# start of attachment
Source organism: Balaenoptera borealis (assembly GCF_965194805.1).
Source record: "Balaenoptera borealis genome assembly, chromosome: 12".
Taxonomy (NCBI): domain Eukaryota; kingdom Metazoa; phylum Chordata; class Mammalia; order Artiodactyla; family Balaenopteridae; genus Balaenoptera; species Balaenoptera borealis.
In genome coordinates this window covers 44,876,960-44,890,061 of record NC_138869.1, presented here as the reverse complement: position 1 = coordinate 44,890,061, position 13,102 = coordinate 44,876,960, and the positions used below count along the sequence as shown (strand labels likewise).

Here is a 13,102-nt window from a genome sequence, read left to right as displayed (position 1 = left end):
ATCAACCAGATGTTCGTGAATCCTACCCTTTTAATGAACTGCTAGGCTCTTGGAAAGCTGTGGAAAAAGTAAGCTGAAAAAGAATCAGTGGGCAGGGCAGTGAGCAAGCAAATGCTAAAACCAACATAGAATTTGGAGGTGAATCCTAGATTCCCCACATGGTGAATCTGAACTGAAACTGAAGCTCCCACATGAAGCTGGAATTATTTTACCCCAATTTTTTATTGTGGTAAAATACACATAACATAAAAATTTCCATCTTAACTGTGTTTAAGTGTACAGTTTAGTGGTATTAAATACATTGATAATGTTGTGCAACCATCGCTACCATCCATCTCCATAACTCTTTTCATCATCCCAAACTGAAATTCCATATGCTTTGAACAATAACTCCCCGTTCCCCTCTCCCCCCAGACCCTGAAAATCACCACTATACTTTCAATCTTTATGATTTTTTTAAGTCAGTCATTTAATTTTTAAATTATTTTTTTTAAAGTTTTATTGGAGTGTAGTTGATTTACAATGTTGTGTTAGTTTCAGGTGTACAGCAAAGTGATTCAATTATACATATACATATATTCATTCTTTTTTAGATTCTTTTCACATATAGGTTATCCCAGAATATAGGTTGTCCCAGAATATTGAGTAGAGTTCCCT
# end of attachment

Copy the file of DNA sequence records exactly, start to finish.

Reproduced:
Source organism: Balaenoptera borealis (assembly GCF_965194805.1).
Source record: "Balaenoptera borealis genome assembly, chromosome: 12".
Taxonomy (NCBI): domain Eukaryota; kingdom Metazoa; phylum Chordata; class Mammalia; order Artiodactyla; family Balaenopteridae; genus Balaenoptera; species Balaenoptera borealis.
In genome coordinates this window covers 44,876,960-44,890,061 of record NC_138869.1, presented here as the reverse complement: position 1 = coordinate 44,890,061, position 13,102 = coordinate 44,876,960, and the positions used below count along the sequence as shown (strand labels likewise).

Here is a 13,102-nt window from a genome sequence, read left to right as displayed (position 1 = left end):
ATCAACCAGATGTTCGTGAATCCTACCCTTTTAATGAACTGCTAGGCTCTTGGAAAGCTGTGGAAAAAGTAAGCTGAAAAAGAATCAGTGGGCAGGGCAGTGAGCAAGCAAATGCTAAAACCAACATAGAATTTGGAGGTGAATCCTAGATTCCCCACATGGTGAATCTGAACTGAAACTGAAGCTCCCACATGAAGCTGGAATTATTTTACCCCAATTTTTTATTGTGGTAAAATACACATAACATAAAAATTTCCATCTTAACTGTGTTTAAGTGTACAGTTTAGTGGTATTAAATACATTGATAATGTTGTGCAACCATCGCTACCATCCATCTCCATAACTCTTTTCATCATCCCAAACTGAAATTCCATATGCTTTGAACAATAACTCCCCGTTCCCCTCTCCCCCCAGACCCTGAAAATCACCACTATACTTTCAATCTTTATGATTTTTTTAAGTCAGTCATTTAATTTTTAAATTATTTTTTTTAAAGTTTTATTGGAGTGTAGTTGATTTACAATGTTGTGTTAGTTTCAGGTGTACAGCAAAGTGATTCAATTATACATATACATATATTCATTCTTTTTTAGATTCTTTTCACATATAGGTTATCCCAGAATATAGGTTGTCCCAGAATATTGAGTAGAGTTCCCT